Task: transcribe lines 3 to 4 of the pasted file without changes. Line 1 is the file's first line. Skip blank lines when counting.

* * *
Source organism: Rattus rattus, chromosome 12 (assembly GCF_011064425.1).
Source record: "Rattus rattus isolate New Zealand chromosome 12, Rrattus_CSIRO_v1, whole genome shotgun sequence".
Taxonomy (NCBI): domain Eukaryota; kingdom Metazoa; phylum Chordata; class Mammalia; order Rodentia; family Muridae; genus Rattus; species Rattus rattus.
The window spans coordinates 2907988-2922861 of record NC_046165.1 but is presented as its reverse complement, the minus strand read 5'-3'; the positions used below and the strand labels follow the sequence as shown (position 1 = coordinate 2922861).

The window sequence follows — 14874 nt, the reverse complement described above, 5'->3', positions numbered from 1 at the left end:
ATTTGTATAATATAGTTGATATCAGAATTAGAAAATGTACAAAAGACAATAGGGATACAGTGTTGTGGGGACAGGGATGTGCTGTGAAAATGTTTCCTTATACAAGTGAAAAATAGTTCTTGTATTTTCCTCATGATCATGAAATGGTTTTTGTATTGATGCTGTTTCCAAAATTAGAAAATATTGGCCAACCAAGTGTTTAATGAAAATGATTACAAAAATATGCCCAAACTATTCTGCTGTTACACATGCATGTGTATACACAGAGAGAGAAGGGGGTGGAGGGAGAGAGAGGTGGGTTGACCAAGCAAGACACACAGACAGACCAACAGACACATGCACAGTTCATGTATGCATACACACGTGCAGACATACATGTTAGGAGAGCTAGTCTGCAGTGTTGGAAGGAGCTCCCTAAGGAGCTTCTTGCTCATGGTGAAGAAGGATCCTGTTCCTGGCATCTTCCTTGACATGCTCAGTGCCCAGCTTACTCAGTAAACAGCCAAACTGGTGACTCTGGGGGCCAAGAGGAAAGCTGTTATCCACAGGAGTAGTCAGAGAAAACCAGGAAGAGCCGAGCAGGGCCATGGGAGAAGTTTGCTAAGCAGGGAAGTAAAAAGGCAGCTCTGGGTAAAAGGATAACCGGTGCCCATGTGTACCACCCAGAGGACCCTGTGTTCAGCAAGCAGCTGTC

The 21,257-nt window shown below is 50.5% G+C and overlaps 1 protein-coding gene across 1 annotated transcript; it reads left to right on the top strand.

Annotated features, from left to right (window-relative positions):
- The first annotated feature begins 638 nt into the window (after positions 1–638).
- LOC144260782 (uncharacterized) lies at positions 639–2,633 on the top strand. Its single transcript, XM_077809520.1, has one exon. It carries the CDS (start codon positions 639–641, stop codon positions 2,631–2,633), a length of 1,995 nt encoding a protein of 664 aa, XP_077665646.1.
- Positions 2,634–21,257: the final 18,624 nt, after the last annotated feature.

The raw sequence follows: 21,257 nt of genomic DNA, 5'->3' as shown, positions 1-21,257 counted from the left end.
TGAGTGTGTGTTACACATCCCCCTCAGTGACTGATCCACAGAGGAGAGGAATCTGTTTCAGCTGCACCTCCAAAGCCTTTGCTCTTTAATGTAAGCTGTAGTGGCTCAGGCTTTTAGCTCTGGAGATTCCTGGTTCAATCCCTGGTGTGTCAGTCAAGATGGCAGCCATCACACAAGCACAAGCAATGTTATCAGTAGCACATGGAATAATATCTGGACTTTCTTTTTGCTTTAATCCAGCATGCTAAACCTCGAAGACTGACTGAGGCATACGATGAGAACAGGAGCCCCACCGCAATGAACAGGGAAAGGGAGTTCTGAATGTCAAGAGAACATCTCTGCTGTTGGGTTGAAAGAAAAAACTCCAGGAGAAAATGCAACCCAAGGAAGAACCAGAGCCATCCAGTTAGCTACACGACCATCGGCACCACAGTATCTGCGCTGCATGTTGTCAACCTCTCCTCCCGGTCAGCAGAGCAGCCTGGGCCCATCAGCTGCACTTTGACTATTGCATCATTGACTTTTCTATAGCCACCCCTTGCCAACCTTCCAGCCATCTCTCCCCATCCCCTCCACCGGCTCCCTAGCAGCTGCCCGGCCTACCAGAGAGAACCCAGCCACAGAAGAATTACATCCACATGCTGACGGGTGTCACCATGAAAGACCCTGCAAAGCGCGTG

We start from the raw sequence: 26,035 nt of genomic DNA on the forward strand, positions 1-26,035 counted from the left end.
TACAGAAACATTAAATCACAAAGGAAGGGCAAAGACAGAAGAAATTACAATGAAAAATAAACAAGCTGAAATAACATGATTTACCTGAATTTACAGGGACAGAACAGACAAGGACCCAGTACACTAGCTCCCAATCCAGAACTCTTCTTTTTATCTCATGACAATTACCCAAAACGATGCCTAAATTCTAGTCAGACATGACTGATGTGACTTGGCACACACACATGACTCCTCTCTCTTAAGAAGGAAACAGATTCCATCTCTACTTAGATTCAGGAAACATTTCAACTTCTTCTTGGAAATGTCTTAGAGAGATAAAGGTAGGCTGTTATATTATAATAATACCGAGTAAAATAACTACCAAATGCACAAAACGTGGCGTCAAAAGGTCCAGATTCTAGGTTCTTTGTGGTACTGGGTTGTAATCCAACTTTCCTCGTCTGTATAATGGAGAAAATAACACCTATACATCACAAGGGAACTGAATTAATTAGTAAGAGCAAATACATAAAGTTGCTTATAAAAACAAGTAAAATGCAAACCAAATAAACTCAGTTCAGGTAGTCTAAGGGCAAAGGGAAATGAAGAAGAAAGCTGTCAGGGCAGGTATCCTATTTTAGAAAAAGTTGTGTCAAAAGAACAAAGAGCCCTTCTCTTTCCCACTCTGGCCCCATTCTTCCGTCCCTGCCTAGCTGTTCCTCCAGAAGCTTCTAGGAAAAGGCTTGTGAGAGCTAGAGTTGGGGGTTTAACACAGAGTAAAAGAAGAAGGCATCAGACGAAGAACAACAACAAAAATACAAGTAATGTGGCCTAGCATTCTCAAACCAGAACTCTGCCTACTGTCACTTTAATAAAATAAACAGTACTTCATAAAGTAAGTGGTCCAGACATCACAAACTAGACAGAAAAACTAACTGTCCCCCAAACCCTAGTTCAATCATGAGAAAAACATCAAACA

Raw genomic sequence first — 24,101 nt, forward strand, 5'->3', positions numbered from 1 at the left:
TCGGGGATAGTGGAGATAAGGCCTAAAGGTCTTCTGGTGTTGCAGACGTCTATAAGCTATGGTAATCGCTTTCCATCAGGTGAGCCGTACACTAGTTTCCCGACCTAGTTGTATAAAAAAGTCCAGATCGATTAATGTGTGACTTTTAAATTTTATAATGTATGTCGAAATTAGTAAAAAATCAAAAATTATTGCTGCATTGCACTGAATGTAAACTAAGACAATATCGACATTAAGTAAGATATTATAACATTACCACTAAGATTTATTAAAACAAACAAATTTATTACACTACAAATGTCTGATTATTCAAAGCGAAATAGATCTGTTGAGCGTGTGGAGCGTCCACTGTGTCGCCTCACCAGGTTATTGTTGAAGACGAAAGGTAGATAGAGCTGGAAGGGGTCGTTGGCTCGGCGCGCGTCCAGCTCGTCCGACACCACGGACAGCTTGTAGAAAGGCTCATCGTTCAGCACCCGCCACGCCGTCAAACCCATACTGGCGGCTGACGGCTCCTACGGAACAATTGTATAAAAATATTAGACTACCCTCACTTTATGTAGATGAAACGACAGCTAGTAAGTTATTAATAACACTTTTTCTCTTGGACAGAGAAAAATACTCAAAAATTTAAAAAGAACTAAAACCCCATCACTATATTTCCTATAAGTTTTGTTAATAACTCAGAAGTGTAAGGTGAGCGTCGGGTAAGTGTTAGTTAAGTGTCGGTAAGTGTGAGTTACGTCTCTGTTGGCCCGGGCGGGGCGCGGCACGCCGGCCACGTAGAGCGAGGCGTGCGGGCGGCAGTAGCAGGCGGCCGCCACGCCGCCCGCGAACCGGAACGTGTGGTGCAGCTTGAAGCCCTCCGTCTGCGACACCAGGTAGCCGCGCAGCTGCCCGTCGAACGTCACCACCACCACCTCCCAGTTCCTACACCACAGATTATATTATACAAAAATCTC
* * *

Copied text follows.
Taxonomy (NCBI): domain Eukaryota; kingdom Metazoa; phylum Chordata; class Mammalia; order Rodentia; family Muridae; genus Rattus; species Rattus rattus.
The window spans coordinates 2907988-2922861 of record NC_046165.1 but is presented as its reverse complement, the minus strand read 5'-3'; the positions used below and the strand labels follow the sequence as shown (position 1 = coordinate 2922861).